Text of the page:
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   RE: [xml-dev] Boundless Space and Identity

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1.  Enumerations are an awkward means to address. 
    Most purely name systems are awkward that way. 
    They require a bounding specification, 
    some set of related information to establish 
    identity within acceptable probabilities.  For  
    example, if you search on my legal name, 
    Claude Bullard, in Yahoo, you will get two 
    returns in Alabama.  Which one is Len?  It helps to 
    know where Len lives.  This must be specific to a 
    name in a different system.  The naming 
    system is insufficient to establish identity unless 
    it is paired to the precise location.  The limits 
    of precision in location can create a random choice 
    that is made arbitrarily (by chance or policy:  see 
    2000 American presidential election for a study 
    in system limits given an unresolvable granularity).

    We can say a URN is a URI is a URL only because 
    we use tools to make this true.  Otherwise, a 
    name is not of necessity a location and a name 
    and a location may not be sufficient to establish identity.  
    A URI is insufficient to establish an information item is 
    on the web.  It makes it possible to put it there 
    because it is a name paired to a name (location). The 
    resources at the location establish identity.  
    Identity is not in and of itself, a value: it is a 
    derived or testable assertion, a mapping.

2.  Enumerations on an infinite space can exhaust 
    system resources unless the range of choices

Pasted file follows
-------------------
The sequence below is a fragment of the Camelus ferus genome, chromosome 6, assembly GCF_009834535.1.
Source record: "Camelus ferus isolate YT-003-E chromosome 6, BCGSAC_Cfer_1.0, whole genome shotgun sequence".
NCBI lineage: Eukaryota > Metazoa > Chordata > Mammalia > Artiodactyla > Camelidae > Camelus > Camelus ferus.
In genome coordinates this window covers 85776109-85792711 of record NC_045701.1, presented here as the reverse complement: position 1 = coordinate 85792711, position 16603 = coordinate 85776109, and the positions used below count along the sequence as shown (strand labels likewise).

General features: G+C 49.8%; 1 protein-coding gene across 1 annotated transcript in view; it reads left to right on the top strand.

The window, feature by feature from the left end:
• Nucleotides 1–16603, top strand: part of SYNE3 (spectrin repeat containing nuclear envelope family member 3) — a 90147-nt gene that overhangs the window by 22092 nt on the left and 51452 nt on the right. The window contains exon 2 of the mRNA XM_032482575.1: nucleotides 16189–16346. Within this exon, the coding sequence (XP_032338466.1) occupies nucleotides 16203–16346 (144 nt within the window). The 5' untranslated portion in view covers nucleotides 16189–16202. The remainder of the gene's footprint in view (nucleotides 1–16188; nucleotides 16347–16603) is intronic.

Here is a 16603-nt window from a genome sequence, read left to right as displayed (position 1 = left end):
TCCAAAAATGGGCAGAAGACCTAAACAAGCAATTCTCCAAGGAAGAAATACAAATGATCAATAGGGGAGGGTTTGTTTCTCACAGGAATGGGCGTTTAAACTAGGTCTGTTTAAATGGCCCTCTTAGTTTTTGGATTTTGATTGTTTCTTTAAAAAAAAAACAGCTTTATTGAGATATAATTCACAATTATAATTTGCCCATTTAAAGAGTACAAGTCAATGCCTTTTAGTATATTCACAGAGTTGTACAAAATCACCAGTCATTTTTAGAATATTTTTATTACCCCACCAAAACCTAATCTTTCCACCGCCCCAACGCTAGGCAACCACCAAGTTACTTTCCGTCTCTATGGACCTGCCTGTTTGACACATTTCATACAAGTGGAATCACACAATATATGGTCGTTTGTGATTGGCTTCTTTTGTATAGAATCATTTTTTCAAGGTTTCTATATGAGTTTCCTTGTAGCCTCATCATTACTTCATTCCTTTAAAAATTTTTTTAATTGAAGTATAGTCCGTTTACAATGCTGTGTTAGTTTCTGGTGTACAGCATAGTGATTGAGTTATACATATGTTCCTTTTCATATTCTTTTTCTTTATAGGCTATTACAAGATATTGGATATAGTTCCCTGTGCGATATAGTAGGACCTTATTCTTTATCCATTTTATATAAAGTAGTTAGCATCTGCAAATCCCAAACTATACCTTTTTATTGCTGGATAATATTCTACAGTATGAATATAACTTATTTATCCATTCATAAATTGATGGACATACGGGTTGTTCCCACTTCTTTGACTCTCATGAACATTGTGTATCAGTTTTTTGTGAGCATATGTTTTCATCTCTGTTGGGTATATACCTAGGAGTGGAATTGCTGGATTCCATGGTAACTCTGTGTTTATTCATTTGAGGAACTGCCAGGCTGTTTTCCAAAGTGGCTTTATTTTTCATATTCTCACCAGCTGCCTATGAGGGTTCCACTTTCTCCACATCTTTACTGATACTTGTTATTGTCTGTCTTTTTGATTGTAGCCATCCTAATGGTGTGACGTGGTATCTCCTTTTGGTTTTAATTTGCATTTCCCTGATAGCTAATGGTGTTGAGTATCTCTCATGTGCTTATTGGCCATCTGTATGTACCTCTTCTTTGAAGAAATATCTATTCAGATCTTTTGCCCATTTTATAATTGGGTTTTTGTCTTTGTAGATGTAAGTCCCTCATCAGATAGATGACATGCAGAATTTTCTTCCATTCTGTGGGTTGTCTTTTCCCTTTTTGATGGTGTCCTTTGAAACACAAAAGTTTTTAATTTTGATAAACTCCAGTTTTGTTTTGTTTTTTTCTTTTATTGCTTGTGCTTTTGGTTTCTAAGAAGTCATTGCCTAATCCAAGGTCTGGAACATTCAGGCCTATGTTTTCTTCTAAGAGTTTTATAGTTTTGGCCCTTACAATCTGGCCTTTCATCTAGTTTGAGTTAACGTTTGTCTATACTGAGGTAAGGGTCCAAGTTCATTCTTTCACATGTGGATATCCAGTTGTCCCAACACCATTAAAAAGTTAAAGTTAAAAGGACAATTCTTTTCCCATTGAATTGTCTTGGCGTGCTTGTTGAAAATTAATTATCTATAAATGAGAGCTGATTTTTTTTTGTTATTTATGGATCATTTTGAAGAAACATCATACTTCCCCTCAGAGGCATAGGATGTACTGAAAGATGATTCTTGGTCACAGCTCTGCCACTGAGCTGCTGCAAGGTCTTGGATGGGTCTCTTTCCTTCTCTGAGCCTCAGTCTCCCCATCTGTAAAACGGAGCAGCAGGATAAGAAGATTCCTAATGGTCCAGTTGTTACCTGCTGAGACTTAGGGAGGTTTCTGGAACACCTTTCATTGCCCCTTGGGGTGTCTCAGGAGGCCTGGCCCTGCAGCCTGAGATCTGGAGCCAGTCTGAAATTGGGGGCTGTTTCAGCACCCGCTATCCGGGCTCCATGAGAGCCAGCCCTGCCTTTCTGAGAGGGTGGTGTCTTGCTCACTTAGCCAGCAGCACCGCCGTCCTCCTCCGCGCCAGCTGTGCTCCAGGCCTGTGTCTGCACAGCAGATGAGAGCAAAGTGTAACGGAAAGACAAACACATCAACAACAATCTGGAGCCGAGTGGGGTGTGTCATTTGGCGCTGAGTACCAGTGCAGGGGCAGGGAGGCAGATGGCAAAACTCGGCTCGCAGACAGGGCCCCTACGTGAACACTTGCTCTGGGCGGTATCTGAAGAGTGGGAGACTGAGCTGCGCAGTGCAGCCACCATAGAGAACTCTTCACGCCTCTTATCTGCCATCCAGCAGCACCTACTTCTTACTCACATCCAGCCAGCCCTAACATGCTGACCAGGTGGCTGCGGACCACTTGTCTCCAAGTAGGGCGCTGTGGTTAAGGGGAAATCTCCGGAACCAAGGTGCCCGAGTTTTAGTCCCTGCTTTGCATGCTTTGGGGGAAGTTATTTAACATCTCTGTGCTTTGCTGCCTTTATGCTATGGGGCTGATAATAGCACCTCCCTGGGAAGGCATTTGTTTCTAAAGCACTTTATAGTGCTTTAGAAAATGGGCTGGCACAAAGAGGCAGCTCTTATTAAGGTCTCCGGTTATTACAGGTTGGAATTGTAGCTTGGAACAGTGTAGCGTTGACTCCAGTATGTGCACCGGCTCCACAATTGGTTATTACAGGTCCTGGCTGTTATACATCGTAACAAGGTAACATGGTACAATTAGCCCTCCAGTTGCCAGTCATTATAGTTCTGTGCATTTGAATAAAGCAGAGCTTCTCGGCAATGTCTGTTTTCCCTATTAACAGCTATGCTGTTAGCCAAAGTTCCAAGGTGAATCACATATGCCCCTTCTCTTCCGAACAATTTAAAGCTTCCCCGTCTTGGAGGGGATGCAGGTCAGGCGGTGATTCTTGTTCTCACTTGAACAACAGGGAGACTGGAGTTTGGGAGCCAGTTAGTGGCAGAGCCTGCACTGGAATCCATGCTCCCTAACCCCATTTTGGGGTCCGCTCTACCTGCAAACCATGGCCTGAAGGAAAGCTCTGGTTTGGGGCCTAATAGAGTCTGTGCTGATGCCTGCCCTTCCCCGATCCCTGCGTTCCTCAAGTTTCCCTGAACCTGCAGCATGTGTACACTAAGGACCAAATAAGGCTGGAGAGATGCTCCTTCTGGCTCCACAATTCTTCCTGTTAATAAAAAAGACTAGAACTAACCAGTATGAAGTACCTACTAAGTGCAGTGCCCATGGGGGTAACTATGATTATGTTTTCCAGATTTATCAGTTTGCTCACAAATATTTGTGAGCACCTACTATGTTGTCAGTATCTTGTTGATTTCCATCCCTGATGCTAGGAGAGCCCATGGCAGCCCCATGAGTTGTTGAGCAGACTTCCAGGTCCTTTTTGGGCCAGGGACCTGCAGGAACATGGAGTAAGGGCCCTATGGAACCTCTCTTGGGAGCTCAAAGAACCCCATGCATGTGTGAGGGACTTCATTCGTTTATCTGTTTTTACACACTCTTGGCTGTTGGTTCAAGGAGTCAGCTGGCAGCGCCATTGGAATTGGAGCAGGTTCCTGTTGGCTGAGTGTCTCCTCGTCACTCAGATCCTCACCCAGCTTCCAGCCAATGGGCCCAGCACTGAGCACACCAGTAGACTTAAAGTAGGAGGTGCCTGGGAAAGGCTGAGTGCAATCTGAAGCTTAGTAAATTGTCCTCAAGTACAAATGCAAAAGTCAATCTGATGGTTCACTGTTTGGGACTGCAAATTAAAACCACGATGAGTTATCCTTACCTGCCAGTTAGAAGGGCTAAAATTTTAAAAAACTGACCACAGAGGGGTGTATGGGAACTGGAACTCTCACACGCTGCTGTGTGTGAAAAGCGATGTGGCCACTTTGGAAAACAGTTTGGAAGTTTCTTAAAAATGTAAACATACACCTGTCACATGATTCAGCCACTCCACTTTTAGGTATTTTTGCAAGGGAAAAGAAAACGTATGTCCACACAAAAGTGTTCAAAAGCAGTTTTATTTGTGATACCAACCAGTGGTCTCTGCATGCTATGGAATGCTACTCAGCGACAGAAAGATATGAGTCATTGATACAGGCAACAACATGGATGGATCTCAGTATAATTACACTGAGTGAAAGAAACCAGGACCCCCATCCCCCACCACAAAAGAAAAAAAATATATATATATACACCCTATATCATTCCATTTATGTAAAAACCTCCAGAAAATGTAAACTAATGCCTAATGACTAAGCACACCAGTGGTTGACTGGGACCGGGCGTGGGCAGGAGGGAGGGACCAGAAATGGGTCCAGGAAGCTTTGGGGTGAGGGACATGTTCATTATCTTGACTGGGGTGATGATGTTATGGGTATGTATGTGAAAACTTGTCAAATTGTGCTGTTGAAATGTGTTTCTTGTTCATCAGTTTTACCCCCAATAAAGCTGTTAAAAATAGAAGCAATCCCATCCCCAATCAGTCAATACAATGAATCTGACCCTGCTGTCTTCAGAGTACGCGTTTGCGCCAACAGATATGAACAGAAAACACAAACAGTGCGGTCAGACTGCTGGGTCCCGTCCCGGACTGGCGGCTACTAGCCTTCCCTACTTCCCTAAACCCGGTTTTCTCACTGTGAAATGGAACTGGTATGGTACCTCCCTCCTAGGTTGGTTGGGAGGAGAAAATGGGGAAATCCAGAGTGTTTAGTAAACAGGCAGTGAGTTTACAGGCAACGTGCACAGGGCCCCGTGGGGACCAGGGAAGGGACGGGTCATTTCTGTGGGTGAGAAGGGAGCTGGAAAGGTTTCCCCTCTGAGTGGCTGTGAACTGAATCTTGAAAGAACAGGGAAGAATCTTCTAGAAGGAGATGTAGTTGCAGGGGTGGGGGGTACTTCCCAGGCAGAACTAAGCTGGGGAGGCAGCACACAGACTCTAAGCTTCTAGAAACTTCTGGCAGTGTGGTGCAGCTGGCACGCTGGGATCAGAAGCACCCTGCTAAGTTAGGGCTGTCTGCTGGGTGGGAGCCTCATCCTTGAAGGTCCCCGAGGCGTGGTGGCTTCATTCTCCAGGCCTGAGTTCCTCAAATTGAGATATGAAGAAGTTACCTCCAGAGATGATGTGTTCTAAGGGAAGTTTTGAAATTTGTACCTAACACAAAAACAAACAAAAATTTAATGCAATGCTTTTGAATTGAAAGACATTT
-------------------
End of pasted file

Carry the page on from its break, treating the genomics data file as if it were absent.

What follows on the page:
can be restricted.

The point is that given equal choices, 
establishing identity is a coin toss.  Systems 
are designed to make choice non-random.  Communication 
systems are particularly designed to eliminate 
randomness or noise.  It is useful to have clear 

To be effective, the designer bounds the space 
to a range of some kind and will choose a means 
to identify a member.  Otherwise, the system becomes 
entropic (ie, Boltzman entropy).  The effectiveness 
of the means limits the reliability.

It is possible, as in the example of the circle, 
for the boundary to contain infinite numbers of 
points.  Abstractly, this is so, but practically, 
a unit will be declared, a means to identify a unit 
will be created, and so on.  That unit might be 
identified by position relative to the system 
boundary or by position relative to another member of a 
set, or by a unique name, known to be unique only 
because it is in the system set.

Namespaces in XML are not boundless.  One doesn't 
need order.  One needs structure and paired names 
(the QName and local name) to create boundaries.  
The circle provides a structure that bounds 
a potential infinity, but not a practical one. 

So is the Web bounded or boundless?  Is the 
Web a bounded information space?


-----Original Message-----
From: jwchoi@digiweb21.com [mailto:jwchoi@digiweb21.com]
Sent: Tuesday, April 16, 2002 8:59 PM
To: xml-dev@lists.xml.org
Subject: RE: [xml-dev] Boundless Space and Identity

> Len Bullard wrote,
> > Enumerated space.  Is that addressing by name or position?
> Could be either. You could address them as 1st, 2nd, 3rd ... from
> some arbitrarily nominated origin, in which case it's addressing by 
> position. Or you could assign the points distinct names, eg. "red", 
> "blue", "green" ...in which case enumeration is just the name 
> resolution mechanism, ie. to find the point named "blue", start 
> anywhere, and keep on going till you reach the point with that label.

but in the case of naming "red", "blue", "green", we have to think about
matching name to order. but if there is no regulations, 
it's impossible in boundless space to impose name to each point.. 
Am i right?

> cp. ordinal vs. nominal numbers.
> > Are the points on the curve or is the curve a boundary for the 
> > points inside the circumscribed space?
> No, the points _are_ the curve ... there's nothing in between or
> outside, in the same way that 0.5 isn't in between 0 and 1 on the 
> natural number line.
> Cheers,

i think that many cases in XML, namespace is a kind of boundless space
not ordinally arranged, but nominally identified with key name.
There is no order in components in that space.
and we just can think about virtual curve to circumscribe every components.
so each points in that space are inside of the curve.


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